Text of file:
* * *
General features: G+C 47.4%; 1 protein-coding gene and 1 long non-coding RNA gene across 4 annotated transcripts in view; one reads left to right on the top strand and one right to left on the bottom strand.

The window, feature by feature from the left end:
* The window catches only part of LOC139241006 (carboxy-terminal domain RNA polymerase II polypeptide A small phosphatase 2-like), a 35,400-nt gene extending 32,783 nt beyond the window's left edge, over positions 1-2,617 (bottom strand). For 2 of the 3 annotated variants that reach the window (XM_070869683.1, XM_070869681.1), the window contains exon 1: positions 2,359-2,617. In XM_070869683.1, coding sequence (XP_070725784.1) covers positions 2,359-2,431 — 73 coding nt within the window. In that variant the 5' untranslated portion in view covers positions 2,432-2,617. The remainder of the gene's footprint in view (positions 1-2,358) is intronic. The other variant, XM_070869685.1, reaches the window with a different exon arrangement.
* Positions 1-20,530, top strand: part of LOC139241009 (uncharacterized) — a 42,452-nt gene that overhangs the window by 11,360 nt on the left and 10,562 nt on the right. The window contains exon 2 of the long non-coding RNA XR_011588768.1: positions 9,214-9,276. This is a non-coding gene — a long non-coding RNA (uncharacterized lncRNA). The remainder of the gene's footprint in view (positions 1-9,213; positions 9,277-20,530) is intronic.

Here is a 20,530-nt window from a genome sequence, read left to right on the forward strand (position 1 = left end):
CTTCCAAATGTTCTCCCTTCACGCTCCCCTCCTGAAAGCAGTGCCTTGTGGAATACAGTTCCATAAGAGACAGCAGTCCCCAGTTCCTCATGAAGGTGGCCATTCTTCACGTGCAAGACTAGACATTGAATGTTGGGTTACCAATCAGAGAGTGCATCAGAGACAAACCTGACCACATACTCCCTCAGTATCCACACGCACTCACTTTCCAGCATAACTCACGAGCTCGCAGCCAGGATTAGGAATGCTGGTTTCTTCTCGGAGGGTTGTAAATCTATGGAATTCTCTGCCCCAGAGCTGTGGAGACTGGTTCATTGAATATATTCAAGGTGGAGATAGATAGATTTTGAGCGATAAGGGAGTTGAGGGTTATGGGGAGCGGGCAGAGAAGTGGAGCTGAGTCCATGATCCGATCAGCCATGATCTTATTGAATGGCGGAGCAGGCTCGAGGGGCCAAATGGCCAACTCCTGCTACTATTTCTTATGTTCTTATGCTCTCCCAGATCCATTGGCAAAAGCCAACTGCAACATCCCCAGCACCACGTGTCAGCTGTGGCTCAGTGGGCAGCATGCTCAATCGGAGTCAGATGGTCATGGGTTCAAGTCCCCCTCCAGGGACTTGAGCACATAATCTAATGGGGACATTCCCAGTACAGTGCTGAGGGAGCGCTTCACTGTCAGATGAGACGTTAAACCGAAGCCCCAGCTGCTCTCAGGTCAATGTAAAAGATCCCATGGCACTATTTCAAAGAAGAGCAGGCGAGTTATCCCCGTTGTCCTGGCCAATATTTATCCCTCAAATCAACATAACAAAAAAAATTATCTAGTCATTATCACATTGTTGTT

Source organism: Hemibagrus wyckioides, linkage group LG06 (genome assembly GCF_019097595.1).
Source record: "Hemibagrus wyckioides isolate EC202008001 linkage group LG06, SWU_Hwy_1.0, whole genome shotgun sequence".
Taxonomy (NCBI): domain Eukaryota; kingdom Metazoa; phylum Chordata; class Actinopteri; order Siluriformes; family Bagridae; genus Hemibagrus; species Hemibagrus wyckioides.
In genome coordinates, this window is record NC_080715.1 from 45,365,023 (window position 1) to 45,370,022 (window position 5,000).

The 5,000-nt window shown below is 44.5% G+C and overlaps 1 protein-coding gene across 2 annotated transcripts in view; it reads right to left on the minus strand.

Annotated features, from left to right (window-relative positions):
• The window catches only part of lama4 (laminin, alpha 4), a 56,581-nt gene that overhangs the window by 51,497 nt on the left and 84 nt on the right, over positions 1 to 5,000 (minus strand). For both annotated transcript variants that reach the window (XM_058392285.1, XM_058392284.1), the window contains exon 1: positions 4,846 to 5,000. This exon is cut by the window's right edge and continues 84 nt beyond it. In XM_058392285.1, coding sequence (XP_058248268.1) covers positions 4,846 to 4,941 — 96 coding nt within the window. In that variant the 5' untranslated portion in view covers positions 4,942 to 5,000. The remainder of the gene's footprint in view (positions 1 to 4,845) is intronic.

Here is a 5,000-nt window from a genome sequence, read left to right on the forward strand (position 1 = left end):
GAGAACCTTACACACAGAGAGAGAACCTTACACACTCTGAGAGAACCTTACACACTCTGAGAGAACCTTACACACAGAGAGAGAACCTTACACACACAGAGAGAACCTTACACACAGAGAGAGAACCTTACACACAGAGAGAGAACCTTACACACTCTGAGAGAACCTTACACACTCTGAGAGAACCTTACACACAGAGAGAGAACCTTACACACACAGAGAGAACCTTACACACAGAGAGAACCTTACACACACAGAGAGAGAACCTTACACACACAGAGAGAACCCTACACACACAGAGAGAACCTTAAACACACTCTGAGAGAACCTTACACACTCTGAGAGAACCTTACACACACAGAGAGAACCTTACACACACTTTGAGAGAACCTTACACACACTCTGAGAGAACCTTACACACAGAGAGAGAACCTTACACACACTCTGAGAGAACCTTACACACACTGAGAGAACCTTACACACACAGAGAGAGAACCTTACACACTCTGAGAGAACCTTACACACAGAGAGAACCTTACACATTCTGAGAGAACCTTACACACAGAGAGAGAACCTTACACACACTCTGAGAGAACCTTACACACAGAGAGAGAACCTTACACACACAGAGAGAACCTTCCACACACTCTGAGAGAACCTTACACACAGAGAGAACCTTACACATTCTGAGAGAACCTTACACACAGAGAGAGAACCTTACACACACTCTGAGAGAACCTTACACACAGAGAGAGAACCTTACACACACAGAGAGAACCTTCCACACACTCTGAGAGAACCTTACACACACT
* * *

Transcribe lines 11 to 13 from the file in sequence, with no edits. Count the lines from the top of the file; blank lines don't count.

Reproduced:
The 5,000-nt window shown below is 44.5% G+C and overlaps 1 protein-coding gene across 2 annotated transcripts in view; it reads right to left on the minus strand.

Annotated features, from left to right (window-relative positions):
• The window catches only part of lama4 (laminin, alpha 4), a 56,581-nt gene that overhangs the window by 51,497 nt on the left and 84 nt on the right, over positions 1 to 5,000 (minus strand). For both annotated transcript variants that reach the window (XM_058392285.1, XM_058392284.1), the window contains exon 1: positions 4,846 to 5,000. This exon is cut by the window's right edge and continues 84 nt beyond it. In XM_058392285.1, coding sequence (XP_058248268.1) covers positions 4,846 to 4,941 — 96 coding nt within the window. In that variant the 5' untranslated portion in view covers positions 4,942 to 5,000. The remainder of the gene's footprint in view (positions 1 to 4,845) is intronic.